It of course should not be necessary to remind others that Jesus himself wore sandals and even had a beard!

  22. Dan, I wore sandals to an early morning leadership meeting at the Stake Center on one occasion. No one said a word to me about my choice of footwear. I too was ready with the the same defense! :-)

  23. Sure, someday when I don’t have small kids, I’d love to work the recommend desk. I hope if I did I would follow the policy set by the temple president, whatever that policy is. ;)

  24. It will probably take some sort of crisis to wake people up. Anyone who wants to know can read their history books and scriptures. Only the strongest awake before the “hour of wolves.”

  25. Speaking of introspection, are we really any different as individuals and as a church than the Jews at the time of Christ? Comments critiquing people because of their clothing, what they wear, how they dress and implying (if not worse) that somehow this is indicative of a casual relationship with Christ. Can someone please show me where Jesus ever rebuked someone because they weren’t wearing what we’d consider proper Sunday attire (i.e. a business suit, cufflinks, a nice tie and shoes that were shined that morning)? Does anyone really think that the Lord cares if I wear, for example, a tie to church? All clothing, in essence, is little more than an attempt to satisfy our vanity. To have a stake presidency turn someone away from a temple recommend because they didn’t meet their standards of dress is a shame – an act that, in essence, is barring someone from access to the temple NOT because they were unworthy, but because they didn’t dress-up to someone’s standards of Sunday attire.

    Matthew 23:27–28 – Woe unto you, scribes and Pharisees [Latter Day Saints], hypocrites! for ye are like unto whited sepulchres, which indeed appear beautiful outward, but are within full of dead men’s bones, and of all uncleanness. Even so ye also outwardly appear righteous unto men, but within ye are full of hypocrisy and iniquity.

    In my opinion, the place where we’ve become the most casual is in our acceptance of all that is Babylon. Cars, clothing, houses, electronics of all shapes and sizes (Christmas anyone?)…materialism at its finest. We go to college to become learned in the ways of the world. We then work to pay for this schooling and these material things every day of our lives (not to mention raising another generation fully steeped in increasing materialism), doing our very best to uphold the very society and secret combinations we’ve been told to flee from post haste. Unfortunately, we’ve even been told to uphold this makeshift world and society, despite its apparent disconnect from teachings in our very own standard works:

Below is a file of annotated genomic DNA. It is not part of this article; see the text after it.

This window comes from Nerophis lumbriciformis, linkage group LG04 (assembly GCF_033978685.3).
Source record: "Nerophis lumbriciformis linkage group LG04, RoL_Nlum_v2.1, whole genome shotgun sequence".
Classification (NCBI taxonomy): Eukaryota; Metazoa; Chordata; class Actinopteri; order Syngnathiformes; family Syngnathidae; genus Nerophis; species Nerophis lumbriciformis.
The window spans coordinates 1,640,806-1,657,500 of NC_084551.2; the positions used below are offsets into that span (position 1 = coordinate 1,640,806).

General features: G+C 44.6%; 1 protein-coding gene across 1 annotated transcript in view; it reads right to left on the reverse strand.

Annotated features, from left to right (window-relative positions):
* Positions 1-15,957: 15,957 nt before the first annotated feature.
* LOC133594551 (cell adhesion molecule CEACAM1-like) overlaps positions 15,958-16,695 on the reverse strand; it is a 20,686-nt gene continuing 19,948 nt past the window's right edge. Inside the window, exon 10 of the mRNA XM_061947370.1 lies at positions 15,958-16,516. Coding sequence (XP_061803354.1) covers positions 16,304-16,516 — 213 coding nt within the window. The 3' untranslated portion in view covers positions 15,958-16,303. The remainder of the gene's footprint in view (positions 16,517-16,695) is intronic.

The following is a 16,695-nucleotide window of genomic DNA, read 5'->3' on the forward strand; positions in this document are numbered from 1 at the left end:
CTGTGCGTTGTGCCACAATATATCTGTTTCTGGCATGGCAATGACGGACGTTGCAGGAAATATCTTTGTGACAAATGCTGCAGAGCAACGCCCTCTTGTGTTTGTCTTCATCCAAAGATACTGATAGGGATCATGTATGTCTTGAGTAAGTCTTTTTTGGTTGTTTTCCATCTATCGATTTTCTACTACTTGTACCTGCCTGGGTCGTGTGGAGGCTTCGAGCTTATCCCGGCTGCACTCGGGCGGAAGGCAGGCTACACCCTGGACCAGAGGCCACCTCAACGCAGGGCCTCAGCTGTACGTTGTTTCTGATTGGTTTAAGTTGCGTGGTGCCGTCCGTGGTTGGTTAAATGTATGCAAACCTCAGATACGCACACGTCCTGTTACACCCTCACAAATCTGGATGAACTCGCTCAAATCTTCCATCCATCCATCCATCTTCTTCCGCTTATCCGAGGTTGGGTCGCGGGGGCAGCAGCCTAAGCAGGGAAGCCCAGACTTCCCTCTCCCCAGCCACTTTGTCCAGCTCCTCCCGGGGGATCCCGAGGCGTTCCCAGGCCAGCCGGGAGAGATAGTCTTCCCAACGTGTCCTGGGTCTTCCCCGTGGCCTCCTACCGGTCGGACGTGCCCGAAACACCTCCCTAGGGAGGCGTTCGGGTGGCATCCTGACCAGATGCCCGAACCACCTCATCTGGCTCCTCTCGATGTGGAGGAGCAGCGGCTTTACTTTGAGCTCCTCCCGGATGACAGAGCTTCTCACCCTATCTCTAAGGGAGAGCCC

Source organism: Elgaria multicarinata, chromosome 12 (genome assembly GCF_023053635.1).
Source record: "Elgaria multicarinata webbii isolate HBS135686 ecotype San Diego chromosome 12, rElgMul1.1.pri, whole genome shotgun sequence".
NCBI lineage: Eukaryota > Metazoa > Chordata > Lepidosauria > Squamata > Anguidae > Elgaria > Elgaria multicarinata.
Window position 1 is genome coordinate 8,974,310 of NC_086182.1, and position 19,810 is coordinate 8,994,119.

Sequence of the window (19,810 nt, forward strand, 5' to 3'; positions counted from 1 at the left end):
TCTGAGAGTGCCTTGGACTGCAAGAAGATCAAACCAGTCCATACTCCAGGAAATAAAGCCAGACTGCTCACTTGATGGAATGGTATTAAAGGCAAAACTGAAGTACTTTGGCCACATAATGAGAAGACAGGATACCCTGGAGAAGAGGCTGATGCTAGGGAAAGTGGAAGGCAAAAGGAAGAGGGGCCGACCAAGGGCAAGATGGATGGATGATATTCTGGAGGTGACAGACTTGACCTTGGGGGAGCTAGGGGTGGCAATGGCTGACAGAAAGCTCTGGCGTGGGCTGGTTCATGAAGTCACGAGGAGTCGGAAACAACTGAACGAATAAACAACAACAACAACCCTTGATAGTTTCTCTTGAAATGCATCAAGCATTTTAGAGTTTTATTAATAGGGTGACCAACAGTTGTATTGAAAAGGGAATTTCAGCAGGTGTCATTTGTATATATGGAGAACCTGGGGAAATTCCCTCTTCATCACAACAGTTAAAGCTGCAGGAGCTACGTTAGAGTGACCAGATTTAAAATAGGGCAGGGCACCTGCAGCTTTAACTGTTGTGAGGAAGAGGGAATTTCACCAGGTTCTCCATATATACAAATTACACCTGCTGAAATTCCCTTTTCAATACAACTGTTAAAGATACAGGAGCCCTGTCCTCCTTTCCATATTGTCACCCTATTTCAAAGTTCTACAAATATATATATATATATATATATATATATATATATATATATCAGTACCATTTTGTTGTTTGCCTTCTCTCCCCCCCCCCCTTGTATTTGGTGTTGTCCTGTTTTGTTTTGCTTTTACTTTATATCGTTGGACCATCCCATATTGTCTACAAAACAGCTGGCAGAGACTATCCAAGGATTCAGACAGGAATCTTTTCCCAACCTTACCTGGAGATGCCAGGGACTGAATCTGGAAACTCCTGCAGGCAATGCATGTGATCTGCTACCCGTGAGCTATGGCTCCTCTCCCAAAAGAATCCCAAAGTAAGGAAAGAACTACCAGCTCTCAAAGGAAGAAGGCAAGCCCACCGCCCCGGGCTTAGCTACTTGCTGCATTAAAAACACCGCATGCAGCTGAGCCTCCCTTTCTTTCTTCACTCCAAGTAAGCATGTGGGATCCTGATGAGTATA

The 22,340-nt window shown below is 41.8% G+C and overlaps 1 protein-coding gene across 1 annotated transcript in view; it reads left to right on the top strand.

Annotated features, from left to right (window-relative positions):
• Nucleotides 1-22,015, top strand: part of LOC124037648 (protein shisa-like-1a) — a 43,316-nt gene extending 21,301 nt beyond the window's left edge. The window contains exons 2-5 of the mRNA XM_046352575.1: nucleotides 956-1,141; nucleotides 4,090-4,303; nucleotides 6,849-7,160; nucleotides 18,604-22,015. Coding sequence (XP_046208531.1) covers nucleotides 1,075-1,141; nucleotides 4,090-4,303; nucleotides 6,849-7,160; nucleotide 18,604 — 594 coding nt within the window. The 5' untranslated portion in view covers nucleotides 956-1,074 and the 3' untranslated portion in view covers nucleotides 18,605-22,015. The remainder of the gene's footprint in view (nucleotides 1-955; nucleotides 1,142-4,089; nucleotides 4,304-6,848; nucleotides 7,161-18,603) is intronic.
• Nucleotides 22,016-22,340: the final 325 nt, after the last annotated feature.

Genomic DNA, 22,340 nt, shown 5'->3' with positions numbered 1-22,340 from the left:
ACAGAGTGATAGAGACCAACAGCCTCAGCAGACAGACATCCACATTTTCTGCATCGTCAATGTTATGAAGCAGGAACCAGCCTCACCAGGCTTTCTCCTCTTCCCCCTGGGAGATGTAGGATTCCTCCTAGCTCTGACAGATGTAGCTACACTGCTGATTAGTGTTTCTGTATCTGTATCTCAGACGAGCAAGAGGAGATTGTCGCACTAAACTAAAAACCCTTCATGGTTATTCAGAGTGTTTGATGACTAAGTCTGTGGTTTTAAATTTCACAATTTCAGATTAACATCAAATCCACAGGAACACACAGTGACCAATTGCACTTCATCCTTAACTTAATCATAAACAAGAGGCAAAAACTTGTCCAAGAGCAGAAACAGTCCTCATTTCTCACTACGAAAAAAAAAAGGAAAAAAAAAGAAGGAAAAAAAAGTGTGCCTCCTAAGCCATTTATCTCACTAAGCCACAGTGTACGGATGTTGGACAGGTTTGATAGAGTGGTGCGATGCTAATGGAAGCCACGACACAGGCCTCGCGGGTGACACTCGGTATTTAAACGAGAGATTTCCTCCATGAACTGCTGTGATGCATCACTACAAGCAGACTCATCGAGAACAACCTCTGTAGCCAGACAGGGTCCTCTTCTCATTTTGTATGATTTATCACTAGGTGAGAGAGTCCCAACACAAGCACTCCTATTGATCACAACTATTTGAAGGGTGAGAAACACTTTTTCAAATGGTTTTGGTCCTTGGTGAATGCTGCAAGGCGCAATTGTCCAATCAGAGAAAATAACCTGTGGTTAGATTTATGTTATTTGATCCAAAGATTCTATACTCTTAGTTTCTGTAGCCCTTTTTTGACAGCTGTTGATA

“You are moving into the most competitive age the world has ever known. All around you is competition. You need all the education you can get. … Sacrifice anything that is needed to be sacrificed to qualify yourselves to do the work of the world. That world will in large measure pay you what it thinks you are worth, and your worth will increase as you gain education and proficiency in your chosen field.” – Gordon B. Hinckley, April 2009 New Era, p. 17

    Really? Sacrifice “anything that is needed” to do the “work of the [Babylon]?”

    In the end, though, and in spite of our waywardness and general casualness with spiritual things, it’s only our relationship with Christ that matters – the only true way to the Tree of Life. If we’re close to Him and hold to Him, it matters not what others say and tell us to do because we’ll be following our Lord and Master. If we were closer to Him, whatever casualness we felt in our lives would become apparent and quickly changed. That casualness, however, would be an inward casualness…a cleansing from within.

    Sorry if I sound preachy…just some things I myself am working on and to suggest that casualness is related to outward appearances is to do a disservice to this discussion when the changes we ALL need come from the inside.

    The Hebrew word for “appearance” in the following verse is ‘ayin. This word relates directly to the eye and that which we see with our physical eyes, or, as one Hebrew dictionary states it: “as many passions of the mind, such as envy, pride, pity, desire, are manifest in the eyes…”

    1 Sam. 16:7 – But the Lord said unto Samuel, Look not on his countenance, or on the height of his stature; because I have refused him: for the Lord seeth not as man seeth; for man looketh on the outward appearance, but the Lord looketh on the heart.

    Just my $0.04 (adjusted for inflation)